Gazetteer of the State of Maine With Numerous Illustrations, by Geo. J. Varney
BOSTON: PUBLISHED BY B. B. RUSSELL, 57 CORNHILL. 1882. Public domain image from
154 GAZETTEER OF MAINE.
Cambridge is the north-eastern town of Somerset County.
It is the northern half of a six miles square towuship, the southern half
being Ripley. Main Stream, a tributary of the Sebasticook River,
passing through the original township diagonally toward the south-
west, forms the dividing line between the two towns. It adjoins
Harmony on the west, Dexter, in Penobscot County, on the east, and
Parkinan, in Piscataquis County, on the north The surface of the town
is generally undulating, with few high elevations, Ham Hill having the
greatest altitude. The maple is the most numerous tree in the forests
The soil is loamy, and yields good crops of wheat, corn and potatoes.
Cambridge Pond, about midway of the western part of the town, is
the principal sheet of water. Ferguson Stream, rising in large bogs
at the north, runs southward across the southern part of the town,
furnishing at Cambridge Village a power sufficient to run a saw-mill
and a flour-mill. This village lies between Ferguson Stream and Cam-
bridge Pond, and is the principal centre of business. The place is 70
miles from Augusta, and 24 north-east of Skowhegan. It is on the
stage-line from Pittsfield to Harmony. The nearest railroad station is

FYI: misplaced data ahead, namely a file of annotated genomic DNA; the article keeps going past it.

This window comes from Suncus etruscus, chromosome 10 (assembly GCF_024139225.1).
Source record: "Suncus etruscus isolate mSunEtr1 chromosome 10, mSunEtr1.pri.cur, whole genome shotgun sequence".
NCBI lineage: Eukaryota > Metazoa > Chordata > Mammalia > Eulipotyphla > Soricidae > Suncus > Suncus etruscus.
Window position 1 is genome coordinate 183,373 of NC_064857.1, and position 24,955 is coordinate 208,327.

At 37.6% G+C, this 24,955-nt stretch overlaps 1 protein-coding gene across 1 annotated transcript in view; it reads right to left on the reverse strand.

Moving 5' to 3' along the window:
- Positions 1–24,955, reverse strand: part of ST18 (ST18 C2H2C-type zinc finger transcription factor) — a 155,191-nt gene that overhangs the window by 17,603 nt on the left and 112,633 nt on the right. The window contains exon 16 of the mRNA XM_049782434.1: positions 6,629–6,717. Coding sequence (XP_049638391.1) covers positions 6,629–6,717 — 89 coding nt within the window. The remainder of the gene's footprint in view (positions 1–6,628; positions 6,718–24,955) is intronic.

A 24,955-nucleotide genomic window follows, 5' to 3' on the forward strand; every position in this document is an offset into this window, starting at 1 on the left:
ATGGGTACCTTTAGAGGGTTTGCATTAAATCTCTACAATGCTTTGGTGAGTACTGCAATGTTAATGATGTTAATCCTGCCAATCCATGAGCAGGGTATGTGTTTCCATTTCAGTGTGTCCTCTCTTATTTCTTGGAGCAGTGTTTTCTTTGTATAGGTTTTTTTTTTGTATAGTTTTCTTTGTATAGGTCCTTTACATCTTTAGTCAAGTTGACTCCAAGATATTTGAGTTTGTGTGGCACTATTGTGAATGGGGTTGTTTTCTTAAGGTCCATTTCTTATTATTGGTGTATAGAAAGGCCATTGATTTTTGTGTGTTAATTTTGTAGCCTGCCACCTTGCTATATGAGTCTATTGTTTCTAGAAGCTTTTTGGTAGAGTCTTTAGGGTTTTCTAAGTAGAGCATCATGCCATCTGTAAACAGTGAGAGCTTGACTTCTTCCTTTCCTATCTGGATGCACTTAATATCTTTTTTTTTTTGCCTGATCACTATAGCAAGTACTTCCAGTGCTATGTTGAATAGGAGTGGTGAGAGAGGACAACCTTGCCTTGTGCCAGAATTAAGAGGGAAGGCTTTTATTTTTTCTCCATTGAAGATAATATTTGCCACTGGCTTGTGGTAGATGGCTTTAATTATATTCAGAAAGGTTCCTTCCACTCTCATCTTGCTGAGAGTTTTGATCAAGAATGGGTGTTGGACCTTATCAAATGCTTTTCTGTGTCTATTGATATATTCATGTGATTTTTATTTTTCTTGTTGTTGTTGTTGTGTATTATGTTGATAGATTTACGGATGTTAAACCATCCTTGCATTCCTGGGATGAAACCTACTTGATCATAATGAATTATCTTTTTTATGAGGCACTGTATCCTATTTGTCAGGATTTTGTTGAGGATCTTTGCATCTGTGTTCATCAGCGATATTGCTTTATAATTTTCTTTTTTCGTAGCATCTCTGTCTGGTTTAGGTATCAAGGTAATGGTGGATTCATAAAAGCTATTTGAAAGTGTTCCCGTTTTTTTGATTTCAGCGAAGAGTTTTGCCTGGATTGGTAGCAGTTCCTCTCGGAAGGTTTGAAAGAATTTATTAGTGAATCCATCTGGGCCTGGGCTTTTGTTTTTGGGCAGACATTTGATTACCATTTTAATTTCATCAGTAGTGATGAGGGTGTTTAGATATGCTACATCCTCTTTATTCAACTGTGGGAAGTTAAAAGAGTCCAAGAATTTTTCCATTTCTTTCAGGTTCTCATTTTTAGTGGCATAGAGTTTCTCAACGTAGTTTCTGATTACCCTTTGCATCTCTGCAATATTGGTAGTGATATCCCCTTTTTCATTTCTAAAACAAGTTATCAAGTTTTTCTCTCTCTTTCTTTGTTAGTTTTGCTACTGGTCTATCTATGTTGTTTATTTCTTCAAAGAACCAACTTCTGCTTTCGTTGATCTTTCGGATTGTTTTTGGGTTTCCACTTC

at Dexter, 10 miles east.
There are Baptist, Free Baptist and Christian societies in the town,
and a Baptist and a Union church. Cambridge has five public school-
houses, valued with the other school property at $1,200. The valua-
tion of estates in 1870 was $109,182. In 1880 it was $117,312. The
rate of taxation in the latter year was 16 mills on th deollar. The pop-
ulation in 1870 was 472, and in 1880 it remained exactly the same.
Camden is situated on the west side of Penobscot Bay, and is
the north-eastern town of Knox County. Rockland bounds it on the
south, Hope on the north-west, Penobscot Bay on the east and Lin-
colnville, in Waldo County, on the north. The area is 26,880 acres.
The surface is broken and mountainous, and the Indian name of the
place (Megunticook) signifying great sea-swells, is properly descrip-
tive. There are grouped within the town five mountains, spoken of in
early times as Mathebestncks Hills. Mount Megunticook is 1,265 feet
in height; and of Mount Beatty, Bald Mountain, Ragged Mountain
and Mount Pleasant, no summit falls below 900 feet above the sea.
They range in general from north-east to south-west, and are more or
less clothed with forest trees quite to their tops. The summit of
Megunticook affords one of the noblest of marine prospects, embracing
Penobscot Bay with its islands, Mount Desert at the east, and a vast
sweep of the ocean on the south-east. These are possibly the moun-
tains mentioned by Captain Weymouth, as seen in his voyage in 1605,
and by Captain Smith in 1614. They are visible 20 leagues distant.
They are supposed to have been the boundary between the great
Bashabas dominions, situated on the west, and those of the Tarratines
on the east and north. Mount Beatty, 900 feet in height and three-
fourths of a mde from the village, was during the war of 1812 furnished
with a battery consisting of one 12 and one 18 pounder. Though there
were no gunners qualified to manage the battery, and few soldiers in
town, this appearance of readiness for defense kept the British in
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